Learn Small, Win Big
Just as the definition of "sustainability" continues to evolve with the needs of this planet, the road to living a more sustainable life is a constant learning process.
I learn new ways to live more sustainably every day, in part through trial and error (that compost is still not turning into dry dirt I can run my hands through – what am I doing wrong??), in other parts via via apps and podcasts.
Tip no. 1
THE APP LIFE
When I first started on this journey, one of the first things I looked at was where my food was coming from. Like many, I love Japanese food and am unlikely to ever get tired of raw fish, so I began to look there. Just a little bit of research uncovered that Atlantic and Southern bluefin tuna are endangered, 'Bigeye' and Pacific bluefin are "vulnerable" and Albacore and Yellowfin are "near threatened". These are a result of overfishing and irresponsible fishing; if we continue to eat the way we do, we'll drive this fish to extinction in the very near future.
This led me to being very cautious about what I eat. Because my knowledge of endangered fish was and is still limited, I use apps to check on the conservation status of fishes before I order a meal, or purchase seafood. As most apps are Western hemisphere-centric, the one with a list that shows most of what we have in Singapore is WWF Hong Kong's 'Sustainable Seafood Guide'. Australia's Sustainable Seafood Guide app by the Australian Marine Conservation Society is also pretty easy to use.
Because it is difficult to determine the type and origins of tuna served in Singapore, I phased tuna out of my diet, only eating it when I am sure of the source. As these moments don't come so easily now, I'm savouring my food so much more.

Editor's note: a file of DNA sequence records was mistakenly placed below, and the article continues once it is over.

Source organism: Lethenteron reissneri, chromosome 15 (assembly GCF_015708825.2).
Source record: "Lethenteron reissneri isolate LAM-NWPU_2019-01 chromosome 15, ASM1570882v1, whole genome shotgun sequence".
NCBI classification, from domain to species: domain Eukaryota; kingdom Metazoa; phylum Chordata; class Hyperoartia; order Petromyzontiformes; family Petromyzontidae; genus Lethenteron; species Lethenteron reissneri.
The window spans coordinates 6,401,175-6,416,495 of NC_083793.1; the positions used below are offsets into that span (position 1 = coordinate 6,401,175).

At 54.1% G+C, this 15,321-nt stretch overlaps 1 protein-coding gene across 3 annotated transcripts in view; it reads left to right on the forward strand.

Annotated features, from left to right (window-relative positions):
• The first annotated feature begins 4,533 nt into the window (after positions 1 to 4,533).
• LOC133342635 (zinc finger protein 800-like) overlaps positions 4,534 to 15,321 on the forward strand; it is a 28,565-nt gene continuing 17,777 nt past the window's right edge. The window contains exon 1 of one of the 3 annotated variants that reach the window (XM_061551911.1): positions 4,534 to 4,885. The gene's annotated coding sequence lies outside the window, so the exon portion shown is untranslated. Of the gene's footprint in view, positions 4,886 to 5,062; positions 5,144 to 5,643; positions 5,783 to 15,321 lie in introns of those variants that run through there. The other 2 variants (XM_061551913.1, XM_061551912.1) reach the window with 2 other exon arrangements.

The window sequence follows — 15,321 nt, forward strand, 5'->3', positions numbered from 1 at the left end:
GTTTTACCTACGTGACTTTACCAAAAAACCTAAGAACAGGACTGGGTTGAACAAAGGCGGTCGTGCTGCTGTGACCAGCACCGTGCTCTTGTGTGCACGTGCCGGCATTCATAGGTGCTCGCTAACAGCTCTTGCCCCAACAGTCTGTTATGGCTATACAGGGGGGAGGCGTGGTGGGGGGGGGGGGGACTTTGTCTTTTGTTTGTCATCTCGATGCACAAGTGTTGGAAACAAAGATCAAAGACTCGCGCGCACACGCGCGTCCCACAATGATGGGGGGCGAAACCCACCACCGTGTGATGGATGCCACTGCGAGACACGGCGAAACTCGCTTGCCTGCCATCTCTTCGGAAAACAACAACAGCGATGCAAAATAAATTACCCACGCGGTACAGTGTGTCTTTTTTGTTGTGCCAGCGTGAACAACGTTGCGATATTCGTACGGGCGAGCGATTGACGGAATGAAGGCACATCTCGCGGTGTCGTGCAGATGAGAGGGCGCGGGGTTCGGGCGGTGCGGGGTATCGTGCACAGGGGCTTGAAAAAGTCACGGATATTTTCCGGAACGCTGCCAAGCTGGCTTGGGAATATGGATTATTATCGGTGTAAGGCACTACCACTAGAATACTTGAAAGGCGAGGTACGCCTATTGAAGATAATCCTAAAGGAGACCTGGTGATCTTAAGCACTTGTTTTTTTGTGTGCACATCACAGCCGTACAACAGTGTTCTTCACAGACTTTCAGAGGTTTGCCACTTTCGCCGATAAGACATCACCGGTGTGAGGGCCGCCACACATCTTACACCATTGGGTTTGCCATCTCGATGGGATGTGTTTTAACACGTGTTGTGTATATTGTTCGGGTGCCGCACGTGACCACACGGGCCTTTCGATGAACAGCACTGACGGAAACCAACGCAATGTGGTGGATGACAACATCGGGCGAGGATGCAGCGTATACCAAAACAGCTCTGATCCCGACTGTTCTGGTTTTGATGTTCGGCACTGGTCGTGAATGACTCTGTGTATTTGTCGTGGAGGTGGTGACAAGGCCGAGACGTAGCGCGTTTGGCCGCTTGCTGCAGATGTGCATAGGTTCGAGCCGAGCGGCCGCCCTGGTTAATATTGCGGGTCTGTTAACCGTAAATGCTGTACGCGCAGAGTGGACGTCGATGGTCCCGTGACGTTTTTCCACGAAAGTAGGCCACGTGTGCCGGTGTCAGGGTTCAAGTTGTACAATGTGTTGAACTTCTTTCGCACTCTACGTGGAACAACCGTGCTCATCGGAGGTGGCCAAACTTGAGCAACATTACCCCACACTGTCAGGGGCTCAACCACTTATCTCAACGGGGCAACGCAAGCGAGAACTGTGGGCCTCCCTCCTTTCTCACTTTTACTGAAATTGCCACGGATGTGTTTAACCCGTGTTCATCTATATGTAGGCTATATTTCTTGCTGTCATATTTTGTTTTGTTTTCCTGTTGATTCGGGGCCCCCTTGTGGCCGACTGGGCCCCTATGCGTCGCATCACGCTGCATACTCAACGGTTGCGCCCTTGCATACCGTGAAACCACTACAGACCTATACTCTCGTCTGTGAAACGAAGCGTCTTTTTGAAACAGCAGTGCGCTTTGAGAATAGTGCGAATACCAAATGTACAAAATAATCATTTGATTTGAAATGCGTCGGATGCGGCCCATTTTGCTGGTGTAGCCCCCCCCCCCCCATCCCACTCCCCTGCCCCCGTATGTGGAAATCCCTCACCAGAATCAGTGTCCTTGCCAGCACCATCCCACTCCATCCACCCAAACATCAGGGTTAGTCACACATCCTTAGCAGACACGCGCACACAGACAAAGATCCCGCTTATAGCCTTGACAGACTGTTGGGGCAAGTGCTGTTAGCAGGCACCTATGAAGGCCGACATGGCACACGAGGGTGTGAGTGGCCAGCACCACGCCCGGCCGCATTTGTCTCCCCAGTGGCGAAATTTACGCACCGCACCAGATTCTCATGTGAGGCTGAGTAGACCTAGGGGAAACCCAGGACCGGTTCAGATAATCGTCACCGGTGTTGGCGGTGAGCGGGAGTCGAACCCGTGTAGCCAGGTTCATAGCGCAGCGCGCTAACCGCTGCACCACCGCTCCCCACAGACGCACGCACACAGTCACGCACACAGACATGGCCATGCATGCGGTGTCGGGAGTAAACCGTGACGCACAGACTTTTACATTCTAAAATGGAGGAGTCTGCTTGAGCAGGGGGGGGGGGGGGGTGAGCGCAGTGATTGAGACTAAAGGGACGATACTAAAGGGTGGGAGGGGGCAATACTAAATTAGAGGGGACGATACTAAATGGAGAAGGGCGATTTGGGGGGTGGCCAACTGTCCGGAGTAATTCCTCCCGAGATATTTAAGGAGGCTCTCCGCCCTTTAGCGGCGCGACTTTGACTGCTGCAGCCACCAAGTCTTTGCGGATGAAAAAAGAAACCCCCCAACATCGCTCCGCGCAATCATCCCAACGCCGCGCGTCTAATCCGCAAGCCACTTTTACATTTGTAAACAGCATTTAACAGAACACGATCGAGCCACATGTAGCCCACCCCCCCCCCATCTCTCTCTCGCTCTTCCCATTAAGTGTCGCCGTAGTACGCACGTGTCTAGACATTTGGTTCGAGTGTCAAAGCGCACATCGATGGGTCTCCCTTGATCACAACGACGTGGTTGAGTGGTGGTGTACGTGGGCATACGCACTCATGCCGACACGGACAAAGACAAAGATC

Tip no. 2
PLUG IN TO SCALE UP
Podcasts are one of my favourite ways to learn – it brings purpose and productivity to my in-between moments like getting ready for work and commutes. 'Sustainability Defined' is a US-produced show that "seeks to define sustainability, one concept (and bad joke) at a time." Meanwhile, 'Direct Current' – also a US podcast – is an "unexpectedly delightful mashup of the federal government and NPR-style commentary." Since in many ways, we are years behind on sustainability in Singapore, these podcasts tells us what we can apply here, and what we shouldn't.
iTunes University (remember them?) is also a trove of information. Aside from heavier courses from the likes of Yale and The Open University, they have podcasts like ‘Green Heart Effect’, which shares tips on modern sustainable living in half hour stretches, and ‘A Sustainable Mind' through which you'll hear first-hand accounts of sustainable journeys, habits and lessons learnt.